• locality;
  • community;
  • local dependence;
  • local business coalitions;
  • local politics;
  • local economic development;
  • economic restructuring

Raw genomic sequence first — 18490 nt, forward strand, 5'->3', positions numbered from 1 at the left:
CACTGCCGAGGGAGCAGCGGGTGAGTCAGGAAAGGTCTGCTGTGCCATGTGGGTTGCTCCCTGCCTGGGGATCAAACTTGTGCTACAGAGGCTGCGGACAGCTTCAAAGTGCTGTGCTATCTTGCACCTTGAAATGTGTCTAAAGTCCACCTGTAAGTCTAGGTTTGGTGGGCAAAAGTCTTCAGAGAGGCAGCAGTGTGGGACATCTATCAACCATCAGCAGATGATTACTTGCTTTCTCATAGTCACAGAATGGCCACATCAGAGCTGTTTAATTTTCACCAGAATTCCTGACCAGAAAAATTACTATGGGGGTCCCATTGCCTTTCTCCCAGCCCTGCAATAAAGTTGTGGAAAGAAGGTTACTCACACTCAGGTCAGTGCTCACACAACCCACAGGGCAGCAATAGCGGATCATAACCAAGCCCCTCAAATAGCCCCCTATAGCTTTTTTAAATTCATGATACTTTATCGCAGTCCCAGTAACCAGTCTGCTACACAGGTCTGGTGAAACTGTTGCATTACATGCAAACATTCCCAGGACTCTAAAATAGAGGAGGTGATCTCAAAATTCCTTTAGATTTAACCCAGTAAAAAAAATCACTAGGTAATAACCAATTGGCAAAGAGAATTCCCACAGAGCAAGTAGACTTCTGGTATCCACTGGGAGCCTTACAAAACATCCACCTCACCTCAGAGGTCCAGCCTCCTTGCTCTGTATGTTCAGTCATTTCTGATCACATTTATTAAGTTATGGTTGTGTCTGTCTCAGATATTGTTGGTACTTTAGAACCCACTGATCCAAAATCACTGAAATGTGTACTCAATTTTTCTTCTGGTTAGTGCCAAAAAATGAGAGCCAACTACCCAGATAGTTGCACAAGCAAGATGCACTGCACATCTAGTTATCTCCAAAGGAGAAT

Abstract Concomitant with the contemporary restructuring of local economies in the United States has been a distinctive local politics: one which revolves around a competition among localities rather than conflict with in them. The role of the local dependence of various actors is explored with a view to explaining this politics. Some firms are locally dependent and form business coalitions to stimulate investment in their local economy. They attempt to harness the powers of local government, which are susceptible as a result of their own local dependence. Subsequent local economic development programs often pose threats to people in their workplaces and living places and elicit opposition. To overcome this opposition, business coalitions attempt to promulgate a shared interest in a local community. This interest is extended to include threats to the local community implied by the economic development programs of business coalitions elsewhere. The local dependence of people makes them receptive to this argument.